Doctoral Dissertations

Orcid ID

Date of Award


Degree Type


Degree Name

Doctor of Philosophy


Energy Science and Engineering

Major Professor

Moetasim Ashfaq

Committee Members

Moetasim Ashfaq, Katherine J. Evans, Asad Khattak, Salil Mahajan, Auroop Ganguly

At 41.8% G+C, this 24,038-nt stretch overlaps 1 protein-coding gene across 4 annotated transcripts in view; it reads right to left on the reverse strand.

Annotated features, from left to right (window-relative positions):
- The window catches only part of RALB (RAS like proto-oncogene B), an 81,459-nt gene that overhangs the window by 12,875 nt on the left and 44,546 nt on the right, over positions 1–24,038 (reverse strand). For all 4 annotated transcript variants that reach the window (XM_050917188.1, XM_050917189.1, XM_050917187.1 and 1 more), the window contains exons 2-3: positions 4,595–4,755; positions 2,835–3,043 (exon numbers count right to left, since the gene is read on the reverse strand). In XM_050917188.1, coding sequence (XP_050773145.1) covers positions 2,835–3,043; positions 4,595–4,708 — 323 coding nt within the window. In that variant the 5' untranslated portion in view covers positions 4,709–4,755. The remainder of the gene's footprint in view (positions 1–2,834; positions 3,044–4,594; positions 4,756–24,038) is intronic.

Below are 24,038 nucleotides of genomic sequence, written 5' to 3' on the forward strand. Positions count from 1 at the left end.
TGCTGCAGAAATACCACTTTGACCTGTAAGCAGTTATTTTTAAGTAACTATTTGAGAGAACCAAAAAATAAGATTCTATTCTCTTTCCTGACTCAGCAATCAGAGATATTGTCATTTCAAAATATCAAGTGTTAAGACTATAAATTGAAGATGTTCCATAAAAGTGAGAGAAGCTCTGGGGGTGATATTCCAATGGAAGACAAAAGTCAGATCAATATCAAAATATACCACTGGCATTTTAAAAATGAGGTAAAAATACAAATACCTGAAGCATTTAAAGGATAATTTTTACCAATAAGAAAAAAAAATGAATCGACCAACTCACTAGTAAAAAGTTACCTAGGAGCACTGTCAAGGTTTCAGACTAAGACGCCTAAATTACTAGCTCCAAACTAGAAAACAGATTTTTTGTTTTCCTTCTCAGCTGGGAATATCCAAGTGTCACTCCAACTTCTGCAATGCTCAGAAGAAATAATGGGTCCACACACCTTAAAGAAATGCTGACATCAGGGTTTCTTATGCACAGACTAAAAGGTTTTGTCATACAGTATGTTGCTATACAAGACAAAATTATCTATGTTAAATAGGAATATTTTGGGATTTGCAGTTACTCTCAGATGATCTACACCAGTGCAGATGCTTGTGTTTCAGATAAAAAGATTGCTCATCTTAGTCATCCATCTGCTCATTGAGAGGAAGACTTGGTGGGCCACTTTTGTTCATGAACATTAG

Changes in the mean and extreme climate characteristics are undeniably evident in observational records. Over the United States, the mean temperature has approximately increased by 1oC since the late 19th century and an additional warming of up to 2.2oC is projected by the mid 21st century. Similarly, changes in the temperature and precipitation extremes are also visible through a decreasing trend in the number of rain days and an increasing trend in the frequency of droughts, heat waves and heavy downpours. Discernable evidence suggests that such changes in hydroclimate characteristic are impacting human systems such as energy, agriculture and critical infrastructure. Within this context, this research investigates the responses of regional hydroclimate over the United States to projected increases in radiative forcing in the near term future and its implications for the human systems. This investigation is divided in four parts. The first part quantifies potential changes in county-level residential space heating and cooling requirements as a result of projected changes in heating and cooling degree days. The second part investigates the characteristics of dry versus humid heatwaves and the associated thermodynamic changes in the present and warmer future climate. The third part studies changes in the spatial and temporal characteristics of precipitation events, including extent, intensity and frequency in response to increase in radiative forcing. The fourth part evaluates potential changes in the magnitude of probable maximum precipitation, which is used as a design criteria for critical infrastructure, in the warmer and moister future climate over a hydrological basin in the southeastern United States. Overall, this research should enable development of rigorous analytical frameworks for better planning to cope with the challenges posed by climate change.

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